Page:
potential. All mucks, sands, and loamy sands can easily be
detached and blown away by the wind, and thus are rated a
severe hazard. Sandy loams are also vulnerable to wind, but are
not as susceptible to severe wind erosion as the previously
mentioned soils. Regular loams, silt loams, and clay loams, and
clays are not damaged by the wind, but on wide level plains,
there may be a loss of fine silts, clays, and some organic matter.

Gravitical erosion
In mass movement of soil - slides, slips, slumps, flows and
landslides - gravity is the principal force acting to move surface
materials such as soil and rock.1 When natural slope stability is
disrupted, a range of complex sliding movements may occur.
Detailed classification requires analysis beyond the scope of this
guide. As a rule of thumb, rapid movements of soil or rock that
behave separately from the underlying stationary material and
involve one distinct sliding surface are termed landslides. A
slower long-term deformation having a series of sliding surfaces
and exhibiting viscous movement is termed 'creep'. Such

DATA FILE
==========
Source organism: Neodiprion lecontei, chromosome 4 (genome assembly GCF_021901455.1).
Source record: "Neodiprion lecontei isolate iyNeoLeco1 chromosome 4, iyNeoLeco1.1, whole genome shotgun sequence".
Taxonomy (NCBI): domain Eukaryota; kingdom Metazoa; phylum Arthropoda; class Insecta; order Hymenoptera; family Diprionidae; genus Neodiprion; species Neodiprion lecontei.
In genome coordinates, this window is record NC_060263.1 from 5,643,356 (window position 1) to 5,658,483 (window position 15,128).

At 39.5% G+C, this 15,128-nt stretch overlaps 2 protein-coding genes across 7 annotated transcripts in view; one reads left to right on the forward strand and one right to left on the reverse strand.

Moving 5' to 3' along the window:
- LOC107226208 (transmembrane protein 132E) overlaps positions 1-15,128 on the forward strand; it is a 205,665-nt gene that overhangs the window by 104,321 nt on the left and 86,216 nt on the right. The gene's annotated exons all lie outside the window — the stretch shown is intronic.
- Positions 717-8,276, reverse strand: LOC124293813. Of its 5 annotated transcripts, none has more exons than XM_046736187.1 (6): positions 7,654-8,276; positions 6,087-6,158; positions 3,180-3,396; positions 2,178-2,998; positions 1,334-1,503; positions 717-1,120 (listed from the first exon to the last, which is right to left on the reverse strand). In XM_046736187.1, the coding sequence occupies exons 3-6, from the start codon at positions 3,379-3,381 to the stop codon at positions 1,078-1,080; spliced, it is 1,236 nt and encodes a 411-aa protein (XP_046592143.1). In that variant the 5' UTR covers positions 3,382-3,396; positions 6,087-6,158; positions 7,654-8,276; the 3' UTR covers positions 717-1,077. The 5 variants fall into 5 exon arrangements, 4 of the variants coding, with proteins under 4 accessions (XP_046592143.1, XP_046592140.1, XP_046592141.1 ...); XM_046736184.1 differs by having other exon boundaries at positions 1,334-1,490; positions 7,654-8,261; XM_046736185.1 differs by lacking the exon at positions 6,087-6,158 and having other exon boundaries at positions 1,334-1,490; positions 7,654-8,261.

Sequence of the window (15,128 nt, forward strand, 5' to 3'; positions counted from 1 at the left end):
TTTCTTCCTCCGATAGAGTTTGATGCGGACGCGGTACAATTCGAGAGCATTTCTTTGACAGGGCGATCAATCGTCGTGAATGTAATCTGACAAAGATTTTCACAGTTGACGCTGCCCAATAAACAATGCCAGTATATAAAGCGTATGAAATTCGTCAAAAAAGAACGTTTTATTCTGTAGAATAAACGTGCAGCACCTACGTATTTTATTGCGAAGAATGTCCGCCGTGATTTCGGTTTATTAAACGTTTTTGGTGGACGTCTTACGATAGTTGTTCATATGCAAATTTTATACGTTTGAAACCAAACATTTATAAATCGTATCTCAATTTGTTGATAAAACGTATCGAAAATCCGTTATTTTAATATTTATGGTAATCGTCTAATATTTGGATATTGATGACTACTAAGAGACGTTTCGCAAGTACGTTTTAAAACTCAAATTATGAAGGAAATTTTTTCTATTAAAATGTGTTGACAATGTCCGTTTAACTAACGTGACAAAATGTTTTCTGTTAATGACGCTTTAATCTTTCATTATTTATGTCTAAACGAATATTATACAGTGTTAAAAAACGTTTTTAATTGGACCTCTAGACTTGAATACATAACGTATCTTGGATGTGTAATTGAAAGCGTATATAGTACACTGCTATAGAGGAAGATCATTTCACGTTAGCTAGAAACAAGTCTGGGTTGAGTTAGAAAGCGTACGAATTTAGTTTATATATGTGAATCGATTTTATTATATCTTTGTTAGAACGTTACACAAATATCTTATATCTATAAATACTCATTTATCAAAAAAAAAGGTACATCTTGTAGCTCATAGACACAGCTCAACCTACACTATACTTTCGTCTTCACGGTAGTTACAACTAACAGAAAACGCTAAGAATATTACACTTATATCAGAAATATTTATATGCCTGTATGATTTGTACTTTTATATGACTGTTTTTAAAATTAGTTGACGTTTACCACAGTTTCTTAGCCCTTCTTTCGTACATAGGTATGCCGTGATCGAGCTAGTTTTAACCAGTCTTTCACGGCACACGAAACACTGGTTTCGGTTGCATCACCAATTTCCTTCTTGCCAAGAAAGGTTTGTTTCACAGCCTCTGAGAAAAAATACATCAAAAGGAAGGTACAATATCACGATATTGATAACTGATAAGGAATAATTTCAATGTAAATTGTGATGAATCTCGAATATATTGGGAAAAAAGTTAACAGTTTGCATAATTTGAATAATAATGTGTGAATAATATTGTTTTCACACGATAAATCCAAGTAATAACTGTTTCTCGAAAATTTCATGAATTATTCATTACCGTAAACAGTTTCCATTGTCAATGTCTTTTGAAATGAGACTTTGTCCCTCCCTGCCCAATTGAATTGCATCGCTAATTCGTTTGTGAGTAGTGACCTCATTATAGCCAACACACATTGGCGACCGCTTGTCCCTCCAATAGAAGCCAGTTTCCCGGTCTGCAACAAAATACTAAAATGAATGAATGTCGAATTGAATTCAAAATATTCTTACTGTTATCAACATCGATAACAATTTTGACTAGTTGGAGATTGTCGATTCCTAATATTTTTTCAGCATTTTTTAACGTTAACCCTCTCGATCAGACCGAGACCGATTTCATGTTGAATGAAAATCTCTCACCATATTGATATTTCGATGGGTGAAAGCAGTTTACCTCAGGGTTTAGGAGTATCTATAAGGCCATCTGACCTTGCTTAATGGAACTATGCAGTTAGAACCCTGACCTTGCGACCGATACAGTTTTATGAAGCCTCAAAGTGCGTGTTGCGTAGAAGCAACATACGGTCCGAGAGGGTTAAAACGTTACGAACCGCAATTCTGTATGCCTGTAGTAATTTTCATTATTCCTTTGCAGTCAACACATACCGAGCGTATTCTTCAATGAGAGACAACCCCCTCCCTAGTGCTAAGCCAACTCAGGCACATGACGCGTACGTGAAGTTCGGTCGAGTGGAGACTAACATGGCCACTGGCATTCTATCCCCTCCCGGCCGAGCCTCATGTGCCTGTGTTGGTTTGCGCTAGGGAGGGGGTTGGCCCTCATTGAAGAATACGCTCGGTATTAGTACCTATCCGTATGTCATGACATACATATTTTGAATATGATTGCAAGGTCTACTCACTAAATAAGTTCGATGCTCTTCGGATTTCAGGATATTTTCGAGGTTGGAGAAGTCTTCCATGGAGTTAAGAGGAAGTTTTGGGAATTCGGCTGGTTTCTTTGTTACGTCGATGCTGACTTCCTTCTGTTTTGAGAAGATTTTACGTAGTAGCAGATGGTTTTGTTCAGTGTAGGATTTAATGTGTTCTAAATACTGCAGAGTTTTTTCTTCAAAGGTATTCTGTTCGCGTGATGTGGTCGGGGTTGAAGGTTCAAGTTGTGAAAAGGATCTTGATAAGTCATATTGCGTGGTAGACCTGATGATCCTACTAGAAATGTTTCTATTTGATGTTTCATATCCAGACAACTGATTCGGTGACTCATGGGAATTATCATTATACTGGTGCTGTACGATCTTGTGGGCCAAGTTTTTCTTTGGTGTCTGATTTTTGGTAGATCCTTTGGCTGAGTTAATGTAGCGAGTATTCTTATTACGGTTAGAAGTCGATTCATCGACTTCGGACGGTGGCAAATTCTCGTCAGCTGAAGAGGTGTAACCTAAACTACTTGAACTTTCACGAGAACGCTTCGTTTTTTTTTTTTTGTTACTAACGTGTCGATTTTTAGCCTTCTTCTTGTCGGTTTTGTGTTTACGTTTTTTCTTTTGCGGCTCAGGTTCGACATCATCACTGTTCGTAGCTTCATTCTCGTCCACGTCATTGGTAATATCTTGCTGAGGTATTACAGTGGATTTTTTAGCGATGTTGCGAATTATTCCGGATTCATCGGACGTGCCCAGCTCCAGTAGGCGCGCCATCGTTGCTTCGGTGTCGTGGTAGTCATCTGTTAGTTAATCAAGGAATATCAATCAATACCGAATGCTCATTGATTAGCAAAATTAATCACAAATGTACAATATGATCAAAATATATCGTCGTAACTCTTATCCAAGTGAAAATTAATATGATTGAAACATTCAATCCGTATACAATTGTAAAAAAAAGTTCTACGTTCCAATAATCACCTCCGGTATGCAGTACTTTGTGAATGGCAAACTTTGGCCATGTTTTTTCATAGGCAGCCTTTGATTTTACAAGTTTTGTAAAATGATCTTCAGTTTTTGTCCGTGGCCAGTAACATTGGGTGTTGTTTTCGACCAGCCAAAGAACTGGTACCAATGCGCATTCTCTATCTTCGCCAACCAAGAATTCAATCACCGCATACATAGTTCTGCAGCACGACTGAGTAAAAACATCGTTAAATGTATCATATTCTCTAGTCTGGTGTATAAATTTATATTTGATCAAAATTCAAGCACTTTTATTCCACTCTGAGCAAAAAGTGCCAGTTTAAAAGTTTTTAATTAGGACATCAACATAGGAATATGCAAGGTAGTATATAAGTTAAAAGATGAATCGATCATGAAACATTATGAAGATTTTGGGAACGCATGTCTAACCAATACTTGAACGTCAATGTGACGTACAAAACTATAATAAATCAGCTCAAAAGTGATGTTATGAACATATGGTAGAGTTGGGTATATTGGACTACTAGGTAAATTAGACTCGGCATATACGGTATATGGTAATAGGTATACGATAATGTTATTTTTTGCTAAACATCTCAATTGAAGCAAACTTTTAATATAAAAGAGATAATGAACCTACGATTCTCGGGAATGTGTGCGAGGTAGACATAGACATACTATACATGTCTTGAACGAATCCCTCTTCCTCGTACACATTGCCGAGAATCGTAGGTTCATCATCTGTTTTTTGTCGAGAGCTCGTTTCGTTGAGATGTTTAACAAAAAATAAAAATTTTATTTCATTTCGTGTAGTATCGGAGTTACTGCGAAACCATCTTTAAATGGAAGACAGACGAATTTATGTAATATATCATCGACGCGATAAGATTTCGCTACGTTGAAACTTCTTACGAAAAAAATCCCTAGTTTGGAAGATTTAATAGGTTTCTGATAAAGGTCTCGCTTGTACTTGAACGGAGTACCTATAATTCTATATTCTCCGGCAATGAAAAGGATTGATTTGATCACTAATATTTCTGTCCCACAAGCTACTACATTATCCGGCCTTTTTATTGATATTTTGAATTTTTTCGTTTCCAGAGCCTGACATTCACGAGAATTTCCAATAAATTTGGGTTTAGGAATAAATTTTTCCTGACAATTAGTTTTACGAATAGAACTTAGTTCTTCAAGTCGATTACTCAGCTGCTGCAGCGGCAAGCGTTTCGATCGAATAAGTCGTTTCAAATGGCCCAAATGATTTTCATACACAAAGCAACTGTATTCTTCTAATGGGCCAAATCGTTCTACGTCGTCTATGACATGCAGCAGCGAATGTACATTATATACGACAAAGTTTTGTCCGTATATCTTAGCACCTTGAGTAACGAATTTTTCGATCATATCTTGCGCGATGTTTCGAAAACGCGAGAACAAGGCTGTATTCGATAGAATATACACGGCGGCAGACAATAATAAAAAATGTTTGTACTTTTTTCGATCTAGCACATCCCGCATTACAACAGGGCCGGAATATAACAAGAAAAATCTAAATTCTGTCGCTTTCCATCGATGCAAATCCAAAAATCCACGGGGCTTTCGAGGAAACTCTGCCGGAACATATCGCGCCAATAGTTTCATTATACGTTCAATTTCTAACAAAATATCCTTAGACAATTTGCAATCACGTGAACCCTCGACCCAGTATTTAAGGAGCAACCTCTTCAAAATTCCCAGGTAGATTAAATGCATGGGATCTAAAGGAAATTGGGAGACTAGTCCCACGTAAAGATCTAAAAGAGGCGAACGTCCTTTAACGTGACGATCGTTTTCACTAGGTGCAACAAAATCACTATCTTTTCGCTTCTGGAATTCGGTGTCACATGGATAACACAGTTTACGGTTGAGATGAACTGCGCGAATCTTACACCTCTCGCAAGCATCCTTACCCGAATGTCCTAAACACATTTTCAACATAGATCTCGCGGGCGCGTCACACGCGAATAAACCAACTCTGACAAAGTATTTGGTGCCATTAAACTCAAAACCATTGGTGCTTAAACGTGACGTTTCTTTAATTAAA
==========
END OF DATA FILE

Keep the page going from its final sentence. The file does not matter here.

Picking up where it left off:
movement is rarely the result of a single factor, but more often
the final act in a series of processes involving slope, geology,
soil type, vegetation type, water, external loads and lateral
support.mass movement.

Generally mass movement occurs when the weight (shear

stress) of the surface material on the slope exceeds the
restraining (shear strength) ability of that material. Factors
increasing shear stress include erosion or excavation
undermining the foot of a slope, loads of buildings or
embankments, and loss of stabilising roots through removal of
vegetation. Vegetation removal and consequent lower water use
may increase soil water levels, causing an increase in pore water
pressure within the soil profile.2 Increased pore water pressure
or greater water absorption may weaken inter-granular bonds,
reducing internal friction and therefore lessening the cohesive
strength of the soil and ultimately the stability of the slope.

Frozen-melt erosion
When water freezes, it expands suddenly and with tremendous
force. When water inside a crack in a rock freezes, its expansive